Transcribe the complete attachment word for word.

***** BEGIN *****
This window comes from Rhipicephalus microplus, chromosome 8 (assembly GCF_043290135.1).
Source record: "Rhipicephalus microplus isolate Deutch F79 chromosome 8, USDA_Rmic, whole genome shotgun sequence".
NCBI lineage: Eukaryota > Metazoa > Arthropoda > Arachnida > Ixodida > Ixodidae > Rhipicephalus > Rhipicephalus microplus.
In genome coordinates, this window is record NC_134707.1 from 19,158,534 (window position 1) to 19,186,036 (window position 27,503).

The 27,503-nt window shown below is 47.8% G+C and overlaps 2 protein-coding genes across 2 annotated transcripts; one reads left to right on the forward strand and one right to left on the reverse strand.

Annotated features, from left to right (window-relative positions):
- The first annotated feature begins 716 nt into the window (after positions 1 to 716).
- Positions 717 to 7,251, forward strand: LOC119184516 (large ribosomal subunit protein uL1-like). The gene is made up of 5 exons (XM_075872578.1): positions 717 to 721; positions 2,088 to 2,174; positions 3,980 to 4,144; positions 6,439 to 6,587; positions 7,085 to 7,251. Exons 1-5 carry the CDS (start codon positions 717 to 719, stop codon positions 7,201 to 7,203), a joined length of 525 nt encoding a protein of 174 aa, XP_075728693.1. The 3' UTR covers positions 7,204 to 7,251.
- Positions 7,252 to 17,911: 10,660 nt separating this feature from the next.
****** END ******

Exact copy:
This window comes from Rhipicephalus microplus, chromosome 8 (assembly GCF_043290135.1).
Source record: "Rhipicephalus microplus isolate Deutch F79 chromosome 8, USDA_Rmic, whole genome shotgun sequence".
NCBI lineage: Eukaryota > Metazoa > Arthropoda > Arachnida > Ixodida > Ixodidae > Rhipicephalus > Rhipicephalus microplus.
In genome coordinates, this window is record NC_134707.1 from 19,158,534 (window position 1) to 19,186,036 (window position 27,503).

The 27,503-nt window shown below is 47.8% G+C and overlaps 2 protein-coding genes across 2 annotated transcripts; one reads left to right on the forward strand and one right to left on the reverse strand.

Annotated features, from left to right (window-relative positions):
- The first annotated feature begins 716 nt into the window (after positions 1 to 716).
- Positions 717 to 7,251, forward strand: LOC119184516 (large ribosomal subunit protein uL1-like). The gene is made up of 5 exons (XM_075872578.1): positions 717 to 721; positions 2,088 to 2,174; positions 3,980 to 4,144; positions 6,439 to 6,587; positions 7,085 to 7,251. Exons 1-5 carry the CDS (start codon positions 717 to 719, stop codon positions 7,201 to 7,203), a joined length of 525 nt encoding a protein of 174 aa, XP_075728693.1. The 3' UTR covers positions 7,204 to 7,251.
- Positions 7,252 to 17,911: 10,660 nt separating this feature from the next.